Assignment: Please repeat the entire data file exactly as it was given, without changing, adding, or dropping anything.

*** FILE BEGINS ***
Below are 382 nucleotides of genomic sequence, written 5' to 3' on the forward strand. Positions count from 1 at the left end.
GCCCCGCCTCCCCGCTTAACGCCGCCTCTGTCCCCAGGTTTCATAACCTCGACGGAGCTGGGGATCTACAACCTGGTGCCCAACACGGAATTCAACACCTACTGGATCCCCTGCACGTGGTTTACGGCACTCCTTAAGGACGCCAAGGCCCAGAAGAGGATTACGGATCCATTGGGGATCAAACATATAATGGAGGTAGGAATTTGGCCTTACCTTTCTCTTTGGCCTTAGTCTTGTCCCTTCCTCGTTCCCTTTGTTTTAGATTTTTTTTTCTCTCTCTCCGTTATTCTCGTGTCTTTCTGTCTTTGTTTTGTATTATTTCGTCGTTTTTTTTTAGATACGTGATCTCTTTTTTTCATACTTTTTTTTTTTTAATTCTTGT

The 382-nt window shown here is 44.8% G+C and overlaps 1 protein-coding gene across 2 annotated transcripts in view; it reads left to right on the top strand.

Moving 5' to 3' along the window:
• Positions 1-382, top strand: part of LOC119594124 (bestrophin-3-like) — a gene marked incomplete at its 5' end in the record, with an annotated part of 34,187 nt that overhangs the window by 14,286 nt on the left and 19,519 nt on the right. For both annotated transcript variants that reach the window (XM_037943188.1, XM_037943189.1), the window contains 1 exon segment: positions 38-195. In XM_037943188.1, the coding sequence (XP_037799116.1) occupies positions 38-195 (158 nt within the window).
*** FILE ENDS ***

Below are 382 nucleotides of genomic sequence, written 5' to 3' on the forward strand. Positions count from 1 at the left end.
GCCCCGCCTCCCCGCTTAACGCCGCCTCTGTCCCCAGGTTTCATAACCTCGACGGAGCTGGGGATCTACAACCTGGTGCCCAACACGGAATTCAACACCTACTGGATCCCCTGCACGTGGTTTACGGCACTCCTTAAGGACGCCAAGGCCCAGAAGAGGATTACGGATCCATTGGGGATCAAACATATAATGGAGGTAGGAATTTGGCCTTACCTTTCTCTTTGGCCTTAGTCTTGTCCCTTCCTCGTTCCCTTTGTTTTAGATTTTTTTTTCTCTCTCTCCGTTATTCTCGTGTCTTTCTGTCTTTGTTTTGTATTATTTCGTCGTTTTTTTTTAGATACGTGATCTCTTTTTTTCATACTTTTTTTTTTTTAATTCTTGT

The 382-nt window shown here is 44.8% G+C and overlaps 1 protein-coding gene across 2 annotated transcripts in view; it reads left to right on the top strand.

Moving 5' to 3' along the window:
• Positions 1-382, top strand: part of LOC119594124 (bestrophin-3-like) — a gene marked incomplete at its 5' end in the record, with an annotated part of 34,187 nt that overhangs the window by 14,286 nt on the left and 19,519 nt on the right. For both annotated transcript variants that reach the window (XM_037943188.1, XM_037943189.1), the window contains 1 exon segment: positions 38-195. In XM_037943188.1, the coding sequence (XP_037799116.1) occupies positions 38-195 (158 nt within the window).